debt

Grand Traverse County

Nate Alger is the new Grand Traverse County administrator. On Wednesday, the county board of commissioners unanimously approved Alger’s contract. Alger is expected to sign the contract with a starting salary of $124,000 and a start date of July 1.

 

Alger takes over a county that is dealing with instability as it tackles pension debt, suicides in the jail and employee dissatisfaction. Alger says stagnant pay and reduced benefits have caused some animosity with employees in the past, but he plans to work on that.

Grand Traverse County

Three volunteer members of Grand Traverse County's Pension Advisory Board submitted their resignations Monday.

The county has a pension debt of more than $50 million. The advisory board is working to identify ways to reduce it and present those findings to county commissioners.

In their letter of resignation the citizen members – Christopher Radu, Robert Zimmerman and Michael Gillman – say, "our recommendations have been solicited, but appear to be ignored."  

Taking on debt is a daily fact of life for most American households. The data show the highest-income households carry the largest amount of debt.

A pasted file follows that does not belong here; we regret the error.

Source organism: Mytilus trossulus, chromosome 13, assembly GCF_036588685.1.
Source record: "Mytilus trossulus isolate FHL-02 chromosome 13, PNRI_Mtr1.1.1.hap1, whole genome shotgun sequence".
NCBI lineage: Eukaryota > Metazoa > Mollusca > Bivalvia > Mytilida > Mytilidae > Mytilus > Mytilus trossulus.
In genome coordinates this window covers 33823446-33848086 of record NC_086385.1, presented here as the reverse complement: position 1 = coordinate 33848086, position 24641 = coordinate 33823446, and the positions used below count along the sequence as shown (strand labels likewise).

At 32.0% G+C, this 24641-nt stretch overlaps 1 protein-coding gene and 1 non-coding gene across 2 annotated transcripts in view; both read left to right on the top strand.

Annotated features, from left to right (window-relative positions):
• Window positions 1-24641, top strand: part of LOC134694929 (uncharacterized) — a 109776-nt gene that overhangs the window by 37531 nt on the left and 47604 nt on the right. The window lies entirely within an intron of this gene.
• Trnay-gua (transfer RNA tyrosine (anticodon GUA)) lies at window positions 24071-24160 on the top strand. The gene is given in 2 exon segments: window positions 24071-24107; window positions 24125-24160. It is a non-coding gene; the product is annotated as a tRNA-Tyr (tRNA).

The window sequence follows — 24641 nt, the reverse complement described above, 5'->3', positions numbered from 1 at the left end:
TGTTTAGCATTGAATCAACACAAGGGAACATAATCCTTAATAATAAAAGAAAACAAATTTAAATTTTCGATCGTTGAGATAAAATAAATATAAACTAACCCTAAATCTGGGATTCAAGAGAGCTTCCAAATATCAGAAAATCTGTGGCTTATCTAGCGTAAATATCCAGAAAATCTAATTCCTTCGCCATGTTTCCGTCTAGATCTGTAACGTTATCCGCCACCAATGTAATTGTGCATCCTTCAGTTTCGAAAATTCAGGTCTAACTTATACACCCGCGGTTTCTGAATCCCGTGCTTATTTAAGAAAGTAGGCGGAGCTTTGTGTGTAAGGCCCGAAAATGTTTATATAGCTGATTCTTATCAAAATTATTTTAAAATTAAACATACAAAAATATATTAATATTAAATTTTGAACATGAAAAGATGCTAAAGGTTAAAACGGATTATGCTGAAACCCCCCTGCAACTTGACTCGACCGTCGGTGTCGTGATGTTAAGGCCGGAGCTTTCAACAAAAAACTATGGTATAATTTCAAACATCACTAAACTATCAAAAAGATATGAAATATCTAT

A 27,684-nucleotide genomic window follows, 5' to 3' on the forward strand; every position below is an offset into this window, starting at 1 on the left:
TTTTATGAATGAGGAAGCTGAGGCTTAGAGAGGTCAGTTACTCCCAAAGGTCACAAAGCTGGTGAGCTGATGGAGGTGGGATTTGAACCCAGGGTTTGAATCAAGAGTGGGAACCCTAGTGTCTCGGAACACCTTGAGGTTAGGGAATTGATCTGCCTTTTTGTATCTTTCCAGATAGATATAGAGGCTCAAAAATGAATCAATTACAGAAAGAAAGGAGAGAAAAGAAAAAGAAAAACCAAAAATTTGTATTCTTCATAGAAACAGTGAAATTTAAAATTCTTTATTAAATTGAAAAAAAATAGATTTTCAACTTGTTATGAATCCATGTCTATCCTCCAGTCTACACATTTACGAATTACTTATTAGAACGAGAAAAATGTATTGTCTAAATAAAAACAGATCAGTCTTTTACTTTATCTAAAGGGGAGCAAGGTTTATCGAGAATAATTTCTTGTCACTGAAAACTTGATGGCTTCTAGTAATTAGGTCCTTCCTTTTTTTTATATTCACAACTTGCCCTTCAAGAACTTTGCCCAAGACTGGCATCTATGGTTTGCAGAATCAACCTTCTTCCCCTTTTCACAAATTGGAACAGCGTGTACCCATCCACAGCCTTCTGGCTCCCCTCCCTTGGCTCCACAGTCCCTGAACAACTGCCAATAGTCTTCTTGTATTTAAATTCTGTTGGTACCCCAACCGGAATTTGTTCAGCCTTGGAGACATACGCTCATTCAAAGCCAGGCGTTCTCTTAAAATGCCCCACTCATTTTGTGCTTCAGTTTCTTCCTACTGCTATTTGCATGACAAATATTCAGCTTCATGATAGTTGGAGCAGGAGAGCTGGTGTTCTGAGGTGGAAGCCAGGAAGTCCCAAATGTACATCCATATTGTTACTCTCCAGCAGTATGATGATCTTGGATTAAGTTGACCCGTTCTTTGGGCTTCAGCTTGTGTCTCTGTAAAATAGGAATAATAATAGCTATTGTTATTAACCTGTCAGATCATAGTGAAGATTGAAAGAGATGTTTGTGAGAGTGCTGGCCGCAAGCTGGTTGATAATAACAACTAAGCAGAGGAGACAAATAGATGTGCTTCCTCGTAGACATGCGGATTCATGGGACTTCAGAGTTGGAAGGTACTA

But debt levels among poor, near-poor and moderate-income households has ballooned over the past decade.

They tend to not want credit cards or cars. They are postponing marriage, frequently choosing to live at home with mom and dad.  They are grappling with a distressed economy and have high poverty rates to prove it.

They are the millennials, the 18-34 year olds of American society today.

New federal data shows Washington now holds more than $1.1 trillion in student loans taken out by nearly 40 million people.

And that dollar amount is up by more than 112% since 2007.

But should student debt get blamed for a wide range of economic troubles?

Beth Akers says maybe not. Akers is a fellow at the Brookings Institution's Brown Center on Education Policy.

In her article, Akers says there are a lot of narratives about how student loan debt is potentially creating a huge drag on economy through reduced consumption, depressed home ownership, and lower rates of entrepreneurship. But she says it's hard to back up that blame.